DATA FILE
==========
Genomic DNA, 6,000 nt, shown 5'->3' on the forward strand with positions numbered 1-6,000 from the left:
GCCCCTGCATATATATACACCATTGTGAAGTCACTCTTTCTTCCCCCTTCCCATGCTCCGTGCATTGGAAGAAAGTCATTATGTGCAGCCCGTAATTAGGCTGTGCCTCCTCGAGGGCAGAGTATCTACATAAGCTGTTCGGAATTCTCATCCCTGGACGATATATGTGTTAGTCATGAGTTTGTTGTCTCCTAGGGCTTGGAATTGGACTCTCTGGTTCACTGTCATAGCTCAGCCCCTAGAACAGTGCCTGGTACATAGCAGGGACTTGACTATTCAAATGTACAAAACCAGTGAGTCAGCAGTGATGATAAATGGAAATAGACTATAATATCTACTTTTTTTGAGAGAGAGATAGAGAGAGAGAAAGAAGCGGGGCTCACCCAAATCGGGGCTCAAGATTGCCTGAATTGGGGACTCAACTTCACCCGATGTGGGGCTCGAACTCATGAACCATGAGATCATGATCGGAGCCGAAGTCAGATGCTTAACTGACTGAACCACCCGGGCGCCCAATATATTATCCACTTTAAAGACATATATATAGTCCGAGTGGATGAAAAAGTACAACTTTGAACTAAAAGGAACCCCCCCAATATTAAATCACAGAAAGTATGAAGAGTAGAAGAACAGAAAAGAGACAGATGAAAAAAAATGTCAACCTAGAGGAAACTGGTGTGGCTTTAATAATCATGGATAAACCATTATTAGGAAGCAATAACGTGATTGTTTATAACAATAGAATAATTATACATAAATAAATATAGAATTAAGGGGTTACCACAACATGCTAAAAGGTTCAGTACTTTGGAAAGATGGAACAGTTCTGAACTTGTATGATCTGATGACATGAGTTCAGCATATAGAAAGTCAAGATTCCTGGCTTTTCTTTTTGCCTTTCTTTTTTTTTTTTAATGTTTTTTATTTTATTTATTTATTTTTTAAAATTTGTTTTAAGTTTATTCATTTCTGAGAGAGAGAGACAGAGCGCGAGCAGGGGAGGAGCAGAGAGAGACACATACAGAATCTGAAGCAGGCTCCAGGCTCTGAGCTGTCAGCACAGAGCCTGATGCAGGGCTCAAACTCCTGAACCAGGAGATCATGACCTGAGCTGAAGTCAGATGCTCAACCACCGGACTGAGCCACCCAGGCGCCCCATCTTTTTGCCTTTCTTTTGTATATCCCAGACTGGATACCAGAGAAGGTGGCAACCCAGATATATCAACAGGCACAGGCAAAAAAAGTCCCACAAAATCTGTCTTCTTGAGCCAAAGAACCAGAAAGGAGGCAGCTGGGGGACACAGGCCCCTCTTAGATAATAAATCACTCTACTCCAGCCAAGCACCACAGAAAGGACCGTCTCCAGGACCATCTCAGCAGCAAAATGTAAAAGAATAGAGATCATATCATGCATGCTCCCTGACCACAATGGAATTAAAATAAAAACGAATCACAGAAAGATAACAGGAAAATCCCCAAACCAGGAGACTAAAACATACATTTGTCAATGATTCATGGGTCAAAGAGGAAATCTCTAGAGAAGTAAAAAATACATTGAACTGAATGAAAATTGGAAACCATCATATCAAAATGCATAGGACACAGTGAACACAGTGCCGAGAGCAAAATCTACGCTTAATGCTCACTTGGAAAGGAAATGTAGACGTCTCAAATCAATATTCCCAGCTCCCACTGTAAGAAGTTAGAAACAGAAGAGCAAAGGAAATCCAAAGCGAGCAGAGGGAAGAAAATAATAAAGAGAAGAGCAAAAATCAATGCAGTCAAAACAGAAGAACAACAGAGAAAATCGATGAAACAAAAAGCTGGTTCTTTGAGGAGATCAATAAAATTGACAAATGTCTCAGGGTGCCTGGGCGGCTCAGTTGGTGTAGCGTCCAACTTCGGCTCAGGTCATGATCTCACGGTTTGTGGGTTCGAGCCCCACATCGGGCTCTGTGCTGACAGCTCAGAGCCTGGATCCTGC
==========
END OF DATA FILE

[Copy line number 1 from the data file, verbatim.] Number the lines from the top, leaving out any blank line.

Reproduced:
Genomic DNA, 6,000 nt, shown 5'->3' on the forward strand with positions numbered 1-6,000 from the left: